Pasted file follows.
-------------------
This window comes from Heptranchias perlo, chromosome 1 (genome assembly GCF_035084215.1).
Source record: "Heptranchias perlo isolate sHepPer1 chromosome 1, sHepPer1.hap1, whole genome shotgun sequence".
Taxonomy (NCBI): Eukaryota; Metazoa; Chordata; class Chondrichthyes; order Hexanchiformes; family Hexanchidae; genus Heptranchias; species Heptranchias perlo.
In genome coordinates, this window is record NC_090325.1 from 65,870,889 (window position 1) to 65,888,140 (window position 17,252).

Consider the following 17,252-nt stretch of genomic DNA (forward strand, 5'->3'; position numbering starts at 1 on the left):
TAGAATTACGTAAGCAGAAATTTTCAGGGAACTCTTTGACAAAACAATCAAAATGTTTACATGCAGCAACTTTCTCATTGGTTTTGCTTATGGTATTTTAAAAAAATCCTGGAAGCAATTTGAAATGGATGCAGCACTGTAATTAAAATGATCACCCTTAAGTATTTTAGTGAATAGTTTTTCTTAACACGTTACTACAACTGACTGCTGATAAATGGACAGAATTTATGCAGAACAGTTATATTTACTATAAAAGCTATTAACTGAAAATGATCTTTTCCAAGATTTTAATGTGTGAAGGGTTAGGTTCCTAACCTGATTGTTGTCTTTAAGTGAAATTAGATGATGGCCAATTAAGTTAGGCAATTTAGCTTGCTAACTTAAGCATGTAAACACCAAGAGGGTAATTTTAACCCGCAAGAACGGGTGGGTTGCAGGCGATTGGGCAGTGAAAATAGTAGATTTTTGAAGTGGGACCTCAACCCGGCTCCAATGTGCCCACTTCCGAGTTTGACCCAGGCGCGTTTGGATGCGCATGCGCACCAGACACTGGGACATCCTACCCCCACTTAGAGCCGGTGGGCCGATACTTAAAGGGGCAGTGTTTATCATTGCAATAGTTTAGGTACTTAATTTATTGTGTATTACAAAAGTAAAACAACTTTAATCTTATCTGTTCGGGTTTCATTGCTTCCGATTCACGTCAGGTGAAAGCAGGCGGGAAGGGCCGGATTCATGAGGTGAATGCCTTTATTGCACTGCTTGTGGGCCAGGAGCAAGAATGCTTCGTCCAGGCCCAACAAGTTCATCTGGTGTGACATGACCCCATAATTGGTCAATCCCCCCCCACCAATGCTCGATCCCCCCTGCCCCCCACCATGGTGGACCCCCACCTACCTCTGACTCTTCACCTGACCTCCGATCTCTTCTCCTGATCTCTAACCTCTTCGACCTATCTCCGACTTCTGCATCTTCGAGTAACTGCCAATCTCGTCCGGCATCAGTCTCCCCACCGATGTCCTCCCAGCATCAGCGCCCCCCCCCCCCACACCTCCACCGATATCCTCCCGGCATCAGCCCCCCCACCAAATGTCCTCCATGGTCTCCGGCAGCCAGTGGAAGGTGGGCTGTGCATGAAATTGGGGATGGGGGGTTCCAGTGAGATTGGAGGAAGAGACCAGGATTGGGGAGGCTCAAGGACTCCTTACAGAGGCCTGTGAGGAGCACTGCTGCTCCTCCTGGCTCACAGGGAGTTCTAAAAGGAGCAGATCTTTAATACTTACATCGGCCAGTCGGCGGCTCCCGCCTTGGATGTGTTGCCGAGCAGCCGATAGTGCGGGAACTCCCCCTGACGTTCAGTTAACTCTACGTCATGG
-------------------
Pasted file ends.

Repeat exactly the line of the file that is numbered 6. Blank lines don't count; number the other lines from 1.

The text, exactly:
TAGAATTACGTAAGCAGAAATTTTCAGGGAACTCTTTGACAAAACAATCAAAATGTTTACATGCAGCAACTTTCTCATTGGTTTTGCTTATGGTATTTTAAAAAAATCCTGGAAGCAATTTGAAATGGATGCAGCACTGTAATTAAAATGATCACCCTTAAGTATTTTAGTGAATAGTTTTTCTTAACACGTTACTACAACTGACTGCTGATAAATGGACAGAATTTATGCAGAACAGTTATATTTACTATAAAAGCTATTAACTGAAAATGATCTTTTCCAAGATTTTAATGTGTGAAGGGTTAGGTTCCTAACCTGATTGTTGTCTTTAAGTGAAATTAGATGATGGCCAATTAAGTTAGGCAATTTAGCTTGCTAACTTAAGCATGTAAACACCAAGAGGGTAATTTTAACCCGCAAGAACGGGTGGGTTGCAGGCGATTGGGCAGTGAAAATAGTAGATTTTTGAAGTGGGACCTCAACCCGGCTCCAATGTGCCCACTTCCGAGTTTGACCCAGGCGCGTTTGGATGCGCATGCGCACCAGACACTGGGACATCCTACCCCCACTTAGAGCCGGTGGGCCGATACTTAAAGGGGCAGTGTTTATCATTGCAATAGTTTAGGTACTTAATTTATTGTGTATTACAAAAGTAAAACAACTTTAATCTTATCTGTTCGGGTTTCATTGCTTCCGATTCACGTCAGGTGAAAGCAGGCGGGAAGGGCCGGATTCATGAGGTGAATGCCTTTATTGCACTGCTTGTGGGCCAGGAGCAAGAATGCTTCGTCCAGGCCCAACAAGTTCATCTGGTGTGACATGACCCCATAATTGGTCAATCCCCCCCCACCAATGCTCGATCCCCCCTGCCCCCCACCATGGTGGACCCCCACCTACCTCTGACTCTTCACCTGACCTCCGATCTCTTCTCCTGATCTCTAACCTCTTCGACCTATCTCCGACTTCTGCATCTTCGAGTAACTGCCAATCTCGTCCGGCATCAGTCTCCCCACCGATGTCCTCCCAGCATCAGCGCCCCCCCCCCCCACACCTCCACCGATATCCTCCCGGCATCAGCCCCCCCACCAAATGTCCTCCATGGTCTCCGGCAGCCAGTGGAAGGTGGGCTGTGCATGAAATTGGGGATGGGGGGTTCCAGTGAGATTGGAGGAAGAGACCAGGATTGGGGAGGCTCAAGGACTCCTTACAGAGGCCTGTGAGGAGCACTGCTGCTCCTCCTGGCTCACAGGGAGTTCTAAAAGGAGCAGATCTTTAATACTTACATCGGCCAGTCGGCGGCTCCCGCCTTGGATGTGTTGCCGAGCAGCCGATAGTGCGGGAACTCCCCCTGACGTTCAGTTAACTCTACGTCATGG